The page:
2. the second part of the article/article its self seems to be more about policy making structures. I’d have liked to have seen some examples ( only Trident is given and then there is no justification for the statement) given.

    And specifically what does Philip want to see happen?

  • I agree with David that linking the apparent lack of a clear narrative and/or strategy is better separated from the issue of by-elections.

    By-elections are important to the party tactically. Good by-election results have repeatedly put the party back on the political map at points when we were at risk of fading or disappearing altogether.

    For a third and relatively poorly resourced third party it is sensible for us to prioritise them.

    Whether the party has a clear enough narrative, or an overall political strategy are really separate questions, and more realted to why we tend to keep fading in the first place.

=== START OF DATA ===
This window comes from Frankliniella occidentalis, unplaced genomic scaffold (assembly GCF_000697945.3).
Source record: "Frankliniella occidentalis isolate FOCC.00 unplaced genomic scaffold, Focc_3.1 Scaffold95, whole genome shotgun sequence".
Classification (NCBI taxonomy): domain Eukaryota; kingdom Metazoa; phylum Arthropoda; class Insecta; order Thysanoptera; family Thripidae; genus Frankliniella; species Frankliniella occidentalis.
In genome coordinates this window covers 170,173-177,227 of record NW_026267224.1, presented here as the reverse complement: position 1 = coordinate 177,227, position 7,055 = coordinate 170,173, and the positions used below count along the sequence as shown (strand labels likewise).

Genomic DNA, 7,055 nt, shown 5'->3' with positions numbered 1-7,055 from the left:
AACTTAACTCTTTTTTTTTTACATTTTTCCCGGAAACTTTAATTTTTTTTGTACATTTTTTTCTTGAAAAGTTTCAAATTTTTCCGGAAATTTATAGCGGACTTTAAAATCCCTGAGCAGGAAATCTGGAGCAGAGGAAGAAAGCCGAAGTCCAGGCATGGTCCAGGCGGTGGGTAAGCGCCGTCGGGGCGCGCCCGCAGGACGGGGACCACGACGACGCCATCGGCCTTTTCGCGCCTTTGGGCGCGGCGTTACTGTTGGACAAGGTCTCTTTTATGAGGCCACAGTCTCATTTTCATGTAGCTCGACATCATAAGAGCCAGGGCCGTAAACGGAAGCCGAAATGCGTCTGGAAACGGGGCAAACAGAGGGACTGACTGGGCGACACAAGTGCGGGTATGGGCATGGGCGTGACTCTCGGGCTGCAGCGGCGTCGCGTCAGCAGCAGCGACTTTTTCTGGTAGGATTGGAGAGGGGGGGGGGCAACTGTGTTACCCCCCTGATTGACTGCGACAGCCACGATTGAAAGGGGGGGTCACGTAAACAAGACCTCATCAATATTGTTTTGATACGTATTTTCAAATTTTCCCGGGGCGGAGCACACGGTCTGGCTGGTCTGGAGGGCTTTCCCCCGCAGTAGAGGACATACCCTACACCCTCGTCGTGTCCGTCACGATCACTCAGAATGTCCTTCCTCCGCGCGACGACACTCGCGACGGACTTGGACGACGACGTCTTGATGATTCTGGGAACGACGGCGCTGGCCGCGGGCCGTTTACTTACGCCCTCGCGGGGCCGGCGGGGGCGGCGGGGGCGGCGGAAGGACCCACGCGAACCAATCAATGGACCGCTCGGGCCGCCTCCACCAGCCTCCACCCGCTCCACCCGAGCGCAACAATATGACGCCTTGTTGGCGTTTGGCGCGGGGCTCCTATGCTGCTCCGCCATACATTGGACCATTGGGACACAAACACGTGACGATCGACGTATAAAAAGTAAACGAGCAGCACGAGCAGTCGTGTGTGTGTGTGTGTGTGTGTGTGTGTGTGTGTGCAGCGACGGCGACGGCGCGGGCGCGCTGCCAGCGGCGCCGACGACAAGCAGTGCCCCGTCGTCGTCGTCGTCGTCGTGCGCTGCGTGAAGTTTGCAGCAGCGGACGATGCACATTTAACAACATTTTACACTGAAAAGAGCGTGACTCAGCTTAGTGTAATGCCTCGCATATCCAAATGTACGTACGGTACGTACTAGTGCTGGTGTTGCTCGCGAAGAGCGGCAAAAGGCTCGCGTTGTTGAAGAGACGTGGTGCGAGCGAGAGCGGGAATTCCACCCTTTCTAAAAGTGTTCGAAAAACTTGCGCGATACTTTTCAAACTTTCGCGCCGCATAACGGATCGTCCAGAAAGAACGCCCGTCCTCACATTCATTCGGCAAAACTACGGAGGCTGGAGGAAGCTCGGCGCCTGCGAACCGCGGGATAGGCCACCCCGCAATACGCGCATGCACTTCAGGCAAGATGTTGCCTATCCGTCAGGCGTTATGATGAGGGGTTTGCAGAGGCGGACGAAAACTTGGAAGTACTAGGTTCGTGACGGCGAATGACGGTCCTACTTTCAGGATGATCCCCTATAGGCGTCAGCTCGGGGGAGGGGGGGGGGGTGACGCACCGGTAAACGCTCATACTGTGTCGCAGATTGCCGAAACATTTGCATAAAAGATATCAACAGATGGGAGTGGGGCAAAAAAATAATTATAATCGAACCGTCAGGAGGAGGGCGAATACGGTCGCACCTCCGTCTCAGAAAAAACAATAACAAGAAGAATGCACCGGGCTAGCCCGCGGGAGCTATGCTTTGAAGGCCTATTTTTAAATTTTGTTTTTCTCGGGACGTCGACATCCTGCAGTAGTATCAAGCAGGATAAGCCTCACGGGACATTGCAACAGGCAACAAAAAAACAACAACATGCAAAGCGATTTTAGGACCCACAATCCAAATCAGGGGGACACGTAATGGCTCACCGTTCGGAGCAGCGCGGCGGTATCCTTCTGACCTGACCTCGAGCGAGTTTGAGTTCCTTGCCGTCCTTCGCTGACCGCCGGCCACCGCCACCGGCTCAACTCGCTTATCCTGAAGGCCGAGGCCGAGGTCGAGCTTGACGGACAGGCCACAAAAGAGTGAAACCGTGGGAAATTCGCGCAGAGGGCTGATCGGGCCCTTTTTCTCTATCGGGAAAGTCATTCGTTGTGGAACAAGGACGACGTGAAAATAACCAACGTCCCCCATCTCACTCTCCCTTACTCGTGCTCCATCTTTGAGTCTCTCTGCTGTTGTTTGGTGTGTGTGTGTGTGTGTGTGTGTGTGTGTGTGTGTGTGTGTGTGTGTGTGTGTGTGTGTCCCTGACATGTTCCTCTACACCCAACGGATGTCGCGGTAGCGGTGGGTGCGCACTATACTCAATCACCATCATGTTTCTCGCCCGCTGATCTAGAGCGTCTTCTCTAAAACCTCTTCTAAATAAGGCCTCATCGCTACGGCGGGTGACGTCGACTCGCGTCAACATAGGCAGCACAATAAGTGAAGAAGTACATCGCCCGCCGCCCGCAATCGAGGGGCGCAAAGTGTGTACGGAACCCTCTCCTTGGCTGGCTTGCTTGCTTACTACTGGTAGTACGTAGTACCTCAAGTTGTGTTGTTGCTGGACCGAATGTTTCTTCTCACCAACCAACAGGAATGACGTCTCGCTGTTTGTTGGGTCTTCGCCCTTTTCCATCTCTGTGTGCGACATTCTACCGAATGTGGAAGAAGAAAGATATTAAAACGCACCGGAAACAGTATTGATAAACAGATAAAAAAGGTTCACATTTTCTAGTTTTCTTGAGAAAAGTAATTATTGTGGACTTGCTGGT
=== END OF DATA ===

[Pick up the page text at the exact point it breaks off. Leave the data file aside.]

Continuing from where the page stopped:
• I concur that this article is really two articles. We have a great record on by-elections, and we should be proud of it.

    If you want to claim that party policy making process has faults it would be helpful to set out an alternative, rather than insinuating that people at the top are making policy on a corrupt basis (how else should we understand the line “many MPs and inner clique members moneymaking from their positions”?).

    I have been involved in policy making at all levels in the party – as a member of MPs advisory teams, as a member of FPC working groups, as FCC motion advisor, etc, and although I have heard some daft ideas, the idea that those daft ideas were put forward because the person could make money out of us saying one thing seems to me to be preposterous and is clearly unsubstantiated.